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The Ciompi Quartet with guest Branford Marsalis

Tonight, in the same hall Zorn played last night, it was the Ciompi Quartet with Branford Marsalis. I was looking forward to hearing my friend marc faris’s new composition Mountain Music which, as it turned out, is a beautifully restrained piece, distinctive, personal, and surprising. And yet, through no fault of the music or musicians, I was discontent. I didn’t hear the sounds I wanted to hear. I hope I get another chance when I’m in a better frame of mind to listen (it didn’t help things that the two pieces on that half of the program were listed on the program in the wrong order).

Maybe this reflects my own faulty and biased memory as much as anything, but it struck me at the end of the concert that the grittiest sforzando playing of the evening happened in the Mendelssohn. True or not, the fact that I formed this impression pretty well sums up my frame of mind—I was all set to hear quartet and soloist dig in, as I have heard both do, with great ferocity, on other occasions.

Much as I’d like to broaden my horizons, when I hear the saxophone played “legit” it usually sounds to me like all the juice has been drained out of the poor thing. That’s not exactly my reaction to Branford’s playing, even on the more or less lightweight stuff (Milhaud, etc.) he recorded on Creation, but I was all geared up to hear some of the energy and intensity of his jazz playing. I recently wrote a piece that combines a chamber ensemble and Contrane-esque soprano sax, so it goes without saying that it’s a sound I’m very keen to hear.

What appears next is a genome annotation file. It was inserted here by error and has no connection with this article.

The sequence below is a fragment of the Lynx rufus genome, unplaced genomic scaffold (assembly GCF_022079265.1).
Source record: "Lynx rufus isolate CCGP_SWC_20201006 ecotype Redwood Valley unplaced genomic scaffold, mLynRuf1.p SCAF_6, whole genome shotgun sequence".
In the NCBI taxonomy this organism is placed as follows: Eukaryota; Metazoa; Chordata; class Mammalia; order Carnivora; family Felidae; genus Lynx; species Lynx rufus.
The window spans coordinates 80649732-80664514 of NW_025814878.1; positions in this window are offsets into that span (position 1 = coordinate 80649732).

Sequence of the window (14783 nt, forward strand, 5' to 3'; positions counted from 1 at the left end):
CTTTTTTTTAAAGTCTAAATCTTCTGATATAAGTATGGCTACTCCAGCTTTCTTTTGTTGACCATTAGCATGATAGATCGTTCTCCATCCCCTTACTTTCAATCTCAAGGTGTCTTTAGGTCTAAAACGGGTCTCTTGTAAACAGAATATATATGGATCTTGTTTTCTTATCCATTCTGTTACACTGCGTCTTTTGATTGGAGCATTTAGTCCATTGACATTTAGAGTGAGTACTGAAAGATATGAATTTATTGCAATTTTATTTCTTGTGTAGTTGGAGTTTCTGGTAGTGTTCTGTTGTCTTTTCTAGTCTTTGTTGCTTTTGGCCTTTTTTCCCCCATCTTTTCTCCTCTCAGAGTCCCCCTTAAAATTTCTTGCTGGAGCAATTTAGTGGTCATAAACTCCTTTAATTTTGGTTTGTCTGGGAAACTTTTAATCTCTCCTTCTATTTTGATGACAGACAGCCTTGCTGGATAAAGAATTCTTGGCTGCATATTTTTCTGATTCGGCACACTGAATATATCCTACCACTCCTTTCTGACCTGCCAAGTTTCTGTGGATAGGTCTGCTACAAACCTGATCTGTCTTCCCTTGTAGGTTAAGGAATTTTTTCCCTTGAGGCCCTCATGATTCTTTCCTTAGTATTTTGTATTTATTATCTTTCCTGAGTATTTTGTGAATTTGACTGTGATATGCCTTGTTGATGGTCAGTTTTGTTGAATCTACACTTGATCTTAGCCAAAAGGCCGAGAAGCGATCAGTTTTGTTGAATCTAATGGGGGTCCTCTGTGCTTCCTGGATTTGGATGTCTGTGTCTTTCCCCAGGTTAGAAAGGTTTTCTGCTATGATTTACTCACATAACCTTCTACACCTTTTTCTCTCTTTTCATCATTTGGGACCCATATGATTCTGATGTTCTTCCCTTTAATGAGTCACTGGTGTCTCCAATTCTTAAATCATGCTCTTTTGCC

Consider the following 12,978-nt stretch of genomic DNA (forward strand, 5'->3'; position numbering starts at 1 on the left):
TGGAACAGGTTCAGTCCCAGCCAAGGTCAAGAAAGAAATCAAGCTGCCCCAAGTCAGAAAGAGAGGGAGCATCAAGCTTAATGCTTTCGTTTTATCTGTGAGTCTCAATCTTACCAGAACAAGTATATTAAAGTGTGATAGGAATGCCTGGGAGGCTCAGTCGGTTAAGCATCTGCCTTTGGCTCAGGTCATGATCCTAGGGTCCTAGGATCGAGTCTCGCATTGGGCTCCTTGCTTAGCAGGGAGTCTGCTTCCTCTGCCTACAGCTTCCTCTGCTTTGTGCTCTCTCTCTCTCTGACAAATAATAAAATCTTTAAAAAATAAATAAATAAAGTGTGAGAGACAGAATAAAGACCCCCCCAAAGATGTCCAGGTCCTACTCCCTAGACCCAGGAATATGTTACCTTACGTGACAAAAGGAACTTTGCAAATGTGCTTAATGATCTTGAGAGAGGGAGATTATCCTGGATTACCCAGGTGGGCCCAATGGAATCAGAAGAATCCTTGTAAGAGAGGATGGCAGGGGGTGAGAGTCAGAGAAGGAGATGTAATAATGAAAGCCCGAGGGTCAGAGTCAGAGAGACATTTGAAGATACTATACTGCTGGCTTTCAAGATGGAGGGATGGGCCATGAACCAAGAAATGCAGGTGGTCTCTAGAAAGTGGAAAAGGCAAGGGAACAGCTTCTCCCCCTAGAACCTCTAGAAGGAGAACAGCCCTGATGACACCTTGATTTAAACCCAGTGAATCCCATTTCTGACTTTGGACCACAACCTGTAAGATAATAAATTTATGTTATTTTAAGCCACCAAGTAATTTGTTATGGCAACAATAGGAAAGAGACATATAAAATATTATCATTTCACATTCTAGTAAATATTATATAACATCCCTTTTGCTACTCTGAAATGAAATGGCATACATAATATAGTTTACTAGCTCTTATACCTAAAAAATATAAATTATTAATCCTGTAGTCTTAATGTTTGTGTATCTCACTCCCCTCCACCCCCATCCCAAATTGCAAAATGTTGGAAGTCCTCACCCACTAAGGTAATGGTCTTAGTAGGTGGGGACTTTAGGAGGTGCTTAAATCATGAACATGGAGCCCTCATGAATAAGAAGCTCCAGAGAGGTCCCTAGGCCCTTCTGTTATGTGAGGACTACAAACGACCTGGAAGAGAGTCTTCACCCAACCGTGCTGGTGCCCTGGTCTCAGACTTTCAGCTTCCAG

There was also some lingering energy of Masada, playing on the same stage last night, not to mention the last time I heard Branford, a year or so ago in the same hall, sitting in with Roy Haynes. Haynes’s show was fabulous. It’s tempting to say that he’s phenomenal for an 80 year old, but that’s wrong—he’s just plain phenomenal. Like so many old jazz masters he tours with a group of younger players who don’t have nearly the experience or stature. I don’t mean that as a complaint—it’s like jazz finishing school, a great thing both to see and to hear. Nonetheless, the highlight of the evening was when Branford swaggered out to sit in. Maybe he would have carried himself the same way even if Haynes hadn’t had a tenor player—maybe the swagger was all about the music—but jazz has always been a blood sport, so it’s hard to imagine it wasn’t “I’ll show this cat a thing or two.” Whatever the motivation, it sure got Haynes’ attention. Something jelled, and for a while we were in the realm of Coltrane and Elvin Jones, a state of mutual combustion, each player completely immersed in what the other is doing. I felt a little sorry for the other tenor player—a fine musician in his own right, of course, or he wouldn’t have been in the band—but I’d like to think that even he was glad to be around to hear that kind of music making.